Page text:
You know those days when one thing tips the whole day into chaos? I suppose it is inevitable really: a cross between Rabbie Burns(i) and the Butterfly flapping its pesky wings above the forests of Brazil.
I spend quite a lot of time driving. More time, even ,than I spend on trains. Last Friday was a marathon and I still feel a little wan. I began by driving from here (Northamptonshire) to Worcestershire where I needed to chivvy some electricians and organise some sturdy fellows who were planting some large trees and a hefty hedge. From there a reasonably short hop to Warwickshire to talk about more trees (and roses, fences, lakes, wildflowers,bulbs and hedges). From there to Suffolk for more chatting and arm waving before returning home in time for slumping.
All went well until about 8:30 in the morning when I found out that the tree chaps would not turn up until 10am. I went to buy a broom in Evesham to fill the time but after that my schedule was completely shot – before it had even begun. Hey-Ho. Apart from the client meetings (which were all very satisfactory, thank you very much for asking) the following interesting things happened…….
This is unfortunate for a blog that feeds off trivial happenings (ii). In this case an entire day when the most interesting thing was a short shower of rain and stopping for a pee at a large Tescos just off the A14.
So, it was fortunate then that I was due to do some light garden visiting this week so I do not have to invent something dubious about which to write. I was invited by the garden world’s equivalent of teen sensation Olly Murs: Mr Christopher Young the ed of The Garden to accompany him on a visit to Boughton House which, conveniently, lies equidistant between our houses. For those who do not know, it is a whopping great pile owned by the Dukes of Buccleuch since the sixteenth century (although, of course, they were not Dukes at that stage of proceedings: those of you who wish to research their genealogy may peel off at this stage and go here. The rest of you, follow me…)
The landscape at Boughton is all about trees and views and water: originally there were lots of parterres and paths and formal ponds but over the years they have vanished. There are long rides that disappear off towards distant churches and a remarkable system of canals. These are a series of perfect rectangular waterways dug in the Eighteenth Century in order to divert the river into something rectilinear and formal. They had become a bit choked over the years so in 2006 a programme of restoration was begun: silt was removed, weirs and sluices repaired and the banks lined with oak. They are extraordinarily lovely and slice through the landscape with the litheness and elegance of a bonefish (except,obviously, a bit slower).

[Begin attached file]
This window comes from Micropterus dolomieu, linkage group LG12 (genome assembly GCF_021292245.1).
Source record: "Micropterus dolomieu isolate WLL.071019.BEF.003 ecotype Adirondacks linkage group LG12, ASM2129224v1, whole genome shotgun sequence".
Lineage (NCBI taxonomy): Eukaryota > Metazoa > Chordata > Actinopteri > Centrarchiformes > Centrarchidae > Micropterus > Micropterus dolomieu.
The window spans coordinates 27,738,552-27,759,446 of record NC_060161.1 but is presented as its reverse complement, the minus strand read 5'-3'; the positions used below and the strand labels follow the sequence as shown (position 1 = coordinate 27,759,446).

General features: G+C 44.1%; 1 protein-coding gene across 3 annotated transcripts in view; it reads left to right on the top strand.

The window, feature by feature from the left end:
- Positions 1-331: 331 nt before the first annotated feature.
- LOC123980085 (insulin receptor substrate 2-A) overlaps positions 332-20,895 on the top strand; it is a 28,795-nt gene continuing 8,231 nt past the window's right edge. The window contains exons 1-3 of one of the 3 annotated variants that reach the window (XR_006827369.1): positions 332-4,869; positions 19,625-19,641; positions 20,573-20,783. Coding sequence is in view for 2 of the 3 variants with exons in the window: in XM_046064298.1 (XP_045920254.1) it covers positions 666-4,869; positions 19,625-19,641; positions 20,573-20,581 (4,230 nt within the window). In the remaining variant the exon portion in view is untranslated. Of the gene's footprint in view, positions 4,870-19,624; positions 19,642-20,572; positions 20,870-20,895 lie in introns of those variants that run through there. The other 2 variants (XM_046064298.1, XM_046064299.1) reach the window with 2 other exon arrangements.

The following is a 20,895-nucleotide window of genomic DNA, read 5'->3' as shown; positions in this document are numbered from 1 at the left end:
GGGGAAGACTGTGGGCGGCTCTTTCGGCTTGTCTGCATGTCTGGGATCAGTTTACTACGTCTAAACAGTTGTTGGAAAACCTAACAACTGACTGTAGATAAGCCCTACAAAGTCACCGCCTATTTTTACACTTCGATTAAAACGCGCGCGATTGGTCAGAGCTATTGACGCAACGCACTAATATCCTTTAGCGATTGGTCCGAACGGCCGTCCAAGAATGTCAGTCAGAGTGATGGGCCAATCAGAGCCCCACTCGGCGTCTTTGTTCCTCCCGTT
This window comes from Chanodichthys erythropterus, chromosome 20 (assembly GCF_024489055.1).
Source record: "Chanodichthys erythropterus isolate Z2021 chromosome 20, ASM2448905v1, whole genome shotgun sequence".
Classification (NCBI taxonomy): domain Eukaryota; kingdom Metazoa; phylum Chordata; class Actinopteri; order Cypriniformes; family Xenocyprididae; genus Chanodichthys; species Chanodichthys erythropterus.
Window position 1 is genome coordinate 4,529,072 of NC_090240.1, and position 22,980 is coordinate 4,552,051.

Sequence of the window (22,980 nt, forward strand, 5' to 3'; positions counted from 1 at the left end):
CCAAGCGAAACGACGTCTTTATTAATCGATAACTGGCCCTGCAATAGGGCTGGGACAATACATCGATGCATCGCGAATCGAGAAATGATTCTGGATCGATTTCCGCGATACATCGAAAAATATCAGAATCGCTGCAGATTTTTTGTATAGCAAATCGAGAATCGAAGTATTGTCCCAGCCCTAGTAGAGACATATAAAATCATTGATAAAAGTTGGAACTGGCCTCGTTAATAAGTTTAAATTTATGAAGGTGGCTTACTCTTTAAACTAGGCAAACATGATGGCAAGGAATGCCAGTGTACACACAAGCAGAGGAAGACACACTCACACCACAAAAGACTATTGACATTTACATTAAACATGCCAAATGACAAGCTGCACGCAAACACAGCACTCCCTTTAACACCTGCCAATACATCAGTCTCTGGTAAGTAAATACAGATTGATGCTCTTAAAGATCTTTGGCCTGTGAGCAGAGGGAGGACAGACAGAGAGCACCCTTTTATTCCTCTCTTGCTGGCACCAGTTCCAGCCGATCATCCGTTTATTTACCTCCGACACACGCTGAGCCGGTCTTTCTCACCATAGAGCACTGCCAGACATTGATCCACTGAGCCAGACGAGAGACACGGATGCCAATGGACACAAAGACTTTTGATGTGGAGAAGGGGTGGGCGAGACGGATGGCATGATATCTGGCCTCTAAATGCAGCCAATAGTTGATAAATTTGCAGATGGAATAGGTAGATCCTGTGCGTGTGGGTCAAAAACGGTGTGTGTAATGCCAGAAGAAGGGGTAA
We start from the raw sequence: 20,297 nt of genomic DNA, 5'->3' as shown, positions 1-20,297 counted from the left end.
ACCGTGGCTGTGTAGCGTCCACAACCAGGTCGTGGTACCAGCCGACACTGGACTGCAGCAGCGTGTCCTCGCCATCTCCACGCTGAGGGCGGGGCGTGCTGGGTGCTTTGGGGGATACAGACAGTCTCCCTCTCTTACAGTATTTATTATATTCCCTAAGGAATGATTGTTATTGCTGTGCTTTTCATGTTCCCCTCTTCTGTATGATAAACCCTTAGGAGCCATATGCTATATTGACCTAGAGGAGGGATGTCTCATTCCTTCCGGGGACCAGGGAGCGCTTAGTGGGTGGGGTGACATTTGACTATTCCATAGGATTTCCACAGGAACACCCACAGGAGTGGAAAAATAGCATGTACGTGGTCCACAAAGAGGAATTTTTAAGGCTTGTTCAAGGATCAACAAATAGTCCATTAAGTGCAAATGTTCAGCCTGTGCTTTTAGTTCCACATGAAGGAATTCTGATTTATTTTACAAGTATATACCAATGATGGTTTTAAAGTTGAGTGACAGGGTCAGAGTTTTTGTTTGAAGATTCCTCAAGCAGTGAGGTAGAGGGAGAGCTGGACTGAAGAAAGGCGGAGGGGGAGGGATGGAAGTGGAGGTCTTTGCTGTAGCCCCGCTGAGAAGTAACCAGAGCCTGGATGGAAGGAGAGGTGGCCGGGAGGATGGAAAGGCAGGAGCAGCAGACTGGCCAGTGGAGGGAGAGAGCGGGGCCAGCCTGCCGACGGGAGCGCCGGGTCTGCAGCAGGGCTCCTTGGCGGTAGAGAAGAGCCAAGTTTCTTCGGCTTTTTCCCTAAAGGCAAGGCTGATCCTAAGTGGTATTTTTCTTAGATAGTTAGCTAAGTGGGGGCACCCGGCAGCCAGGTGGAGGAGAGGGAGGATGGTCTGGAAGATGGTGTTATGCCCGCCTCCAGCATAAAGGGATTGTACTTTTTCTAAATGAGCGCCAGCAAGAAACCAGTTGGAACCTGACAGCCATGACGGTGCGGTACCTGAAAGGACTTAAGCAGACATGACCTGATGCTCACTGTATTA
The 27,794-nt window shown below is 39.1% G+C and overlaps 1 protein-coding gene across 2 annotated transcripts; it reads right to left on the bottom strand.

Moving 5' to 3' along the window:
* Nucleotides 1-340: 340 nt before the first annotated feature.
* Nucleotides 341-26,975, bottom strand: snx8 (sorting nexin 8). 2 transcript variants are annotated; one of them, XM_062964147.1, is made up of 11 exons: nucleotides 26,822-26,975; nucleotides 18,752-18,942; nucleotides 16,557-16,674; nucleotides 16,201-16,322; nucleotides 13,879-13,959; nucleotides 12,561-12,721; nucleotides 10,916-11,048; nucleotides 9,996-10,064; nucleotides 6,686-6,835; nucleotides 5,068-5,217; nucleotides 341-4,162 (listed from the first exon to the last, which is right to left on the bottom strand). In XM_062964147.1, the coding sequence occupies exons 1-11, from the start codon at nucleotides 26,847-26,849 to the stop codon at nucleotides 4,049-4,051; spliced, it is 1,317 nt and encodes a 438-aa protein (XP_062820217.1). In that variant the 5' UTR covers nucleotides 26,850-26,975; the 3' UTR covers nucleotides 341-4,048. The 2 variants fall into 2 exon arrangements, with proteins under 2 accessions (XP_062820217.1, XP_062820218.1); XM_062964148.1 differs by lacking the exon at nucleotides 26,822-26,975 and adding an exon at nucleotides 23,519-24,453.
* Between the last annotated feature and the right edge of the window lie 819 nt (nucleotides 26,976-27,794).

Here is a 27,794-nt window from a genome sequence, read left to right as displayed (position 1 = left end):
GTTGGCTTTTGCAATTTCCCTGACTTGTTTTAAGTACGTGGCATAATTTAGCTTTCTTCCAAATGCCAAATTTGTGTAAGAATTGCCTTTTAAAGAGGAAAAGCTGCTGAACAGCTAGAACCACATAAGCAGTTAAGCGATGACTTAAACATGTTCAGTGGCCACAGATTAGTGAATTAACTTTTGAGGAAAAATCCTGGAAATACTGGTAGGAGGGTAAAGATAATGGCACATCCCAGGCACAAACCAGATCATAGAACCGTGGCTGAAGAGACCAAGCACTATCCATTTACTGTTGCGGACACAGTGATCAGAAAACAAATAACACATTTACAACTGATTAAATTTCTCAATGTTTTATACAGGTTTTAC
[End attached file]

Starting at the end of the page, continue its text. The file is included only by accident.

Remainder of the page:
At the same time the Mount was cleared of trees (except a fabulous Cedar that is where the herons nest) and resculpted. Many of you will be aware that the very clever Kim Wilkie has been doing stuff at Boughton, in particular an enormous hole called Orpheus. This is a peculiarly lovely piece of work that in size and shape perfectly matches the mount: in negative. Orpheus descends, the mount rises.
Perfect, Impressive, Majestic and Splendid. It is the sort of thing that makes one sigh from the pleasure of it all. And I did..
As well as this arpeggio of austerity there is a further construction: just beside Orpheus is a stainless steel cubic framework and an illustration in stone and water of the Golden Section. The idea is to show the science of proportion and all that jazz. I think it is an unnecessary conceit that ruins the clarity of the earth works. It is like a magician who, after performing a perfect illusion then proceeds to whip out a whiteboard and explain how very clever it all is. It removes the mystery of the landscape and should not be there. By all means show your workings, if you must, draw a map if you have to but do it somewhere else, not in the middle of one of the finest vistas in the country.
Apparently it is there in order to stimulate debate, if that is the case it has served its purpose. I contend that it should be elsewhere: that is my contribution to the debate. Go and see it to decide for yourselves, you will not be disappointed.
The picture is of some Iris reticulata behaving as if they were Meryl Streep at Lyme Regis in the French Lieutenant’s Woman
I am listening to Hey,That’s No way To say Goodbye by Leonard Cohen.
(i) But Mousie, thou art no thy lane, In proving foresight may be vain: The best-laid schemes o’ mice an’ men Gang aft agley, An’ lea’e us nought but grief an’ pain, For promis’d joy!
(ii) One of my many Spammy friends has sent me an email offering to “shop online for a pen enlargement patch”. This was an offer I could not refuse and my humble Bic is now a whopping great Jumbo Indelible Marker.